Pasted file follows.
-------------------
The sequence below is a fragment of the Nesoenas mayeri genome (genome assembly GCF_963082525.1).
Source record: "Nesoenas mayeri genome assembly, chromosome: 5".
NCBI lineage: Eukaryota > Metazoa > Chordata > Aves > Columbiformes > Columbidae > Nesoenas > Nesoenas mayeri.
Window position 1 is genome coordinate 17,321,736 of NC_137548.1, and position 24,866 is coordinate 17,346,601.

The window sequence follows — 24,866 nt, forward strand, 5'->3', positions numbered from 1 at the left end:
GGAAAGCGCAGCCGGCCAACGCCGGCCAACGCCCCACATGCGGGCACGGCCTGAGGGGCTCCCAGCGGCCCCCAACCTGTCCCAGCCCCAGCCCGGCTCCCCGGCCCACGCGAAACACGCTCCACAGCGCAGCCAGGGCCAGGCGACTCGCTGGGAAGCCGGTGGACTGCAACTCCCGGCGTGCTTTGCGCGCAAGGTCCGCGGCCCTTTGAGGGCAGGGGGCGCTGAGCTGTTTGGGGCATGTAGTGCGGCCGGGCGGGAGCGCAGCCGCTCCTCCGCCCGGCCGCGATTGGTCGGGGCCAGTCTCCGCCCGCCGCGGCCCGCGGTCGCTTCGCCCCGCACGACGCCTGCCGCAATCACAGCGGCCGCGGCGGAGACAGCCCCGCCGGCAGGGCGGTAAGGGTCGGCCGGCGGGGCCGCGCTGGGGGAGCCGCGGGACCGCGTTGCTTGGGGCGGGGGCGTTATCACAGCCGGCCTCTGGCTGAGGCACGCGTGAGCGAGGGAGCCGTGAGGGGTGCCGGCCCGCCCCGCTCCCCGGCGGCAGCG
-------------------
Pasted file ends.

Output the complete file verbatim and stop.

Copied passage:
The sequence below is a fragment of the Nesoenas mayeri genome (genome assembly GCF_963082525.1).
Source record: "Nesoenas mayeri genome assembly, chromosome: 5".
NCBI lineage: Eukaryota > Metazoa > Chordata > Aves > Columbiformes > Columbidae > Nesoenas > Nesoenas mayeri.
Window position 1 is genome coordinate 17,321,736 of NC_137548.1, and position 24,866 is coordinate 17,346,601.

The window sequence follows — 24,866 nt, forward strand, 5'->3', positions numbered from 1 at the left end:
GGAAAGCGCAGCCGGCCAACGCCGGCCAACGCCCCACATGCGGGCACGGCCTGAGGGGCTCCCAGCGGCCCCCAACCTGTCCCAGCCCCAGCCCGGCTCCCCGGCCCACGCGAAACACGCTCCACAGCGCAGCCAGGGCCAGGCGACTCGCTGGGAAGCCGGTGGACTGCAACTCCCGGCGTGCTTTGCGCGCAAGGTCCGCGGCCCTTTGAGGGCAGGGGGCGCTGAGCTGTTTGGGGCATGTAGTGCGGCCGGGCGGGAGCGCAGCCGCTCCTCCGCCCGGCCGCGATTGGTCGGGGCCAGTCTCCGCCCGCCGCGGCCCGCGGTCGCTTCGCCCCGCACGACGCCTGCCGCAATCACAGCGGCCGCGGCGGAGACAGCCCCGCCGGCAGGGCGGTAAGGGTCGGCCGGCGGGGCCGCGCTGGGGGAGCCGCGGGACCGCGTTGCTTGGGGCGGGGGCGTTATCACAGCCGGCCTCTGGCTGAGGCACGCGTGAGCGAGGGAGCCGTGAGGGGTGCCGGCCCGCCCCGCTCCCCGGCGGCAGCG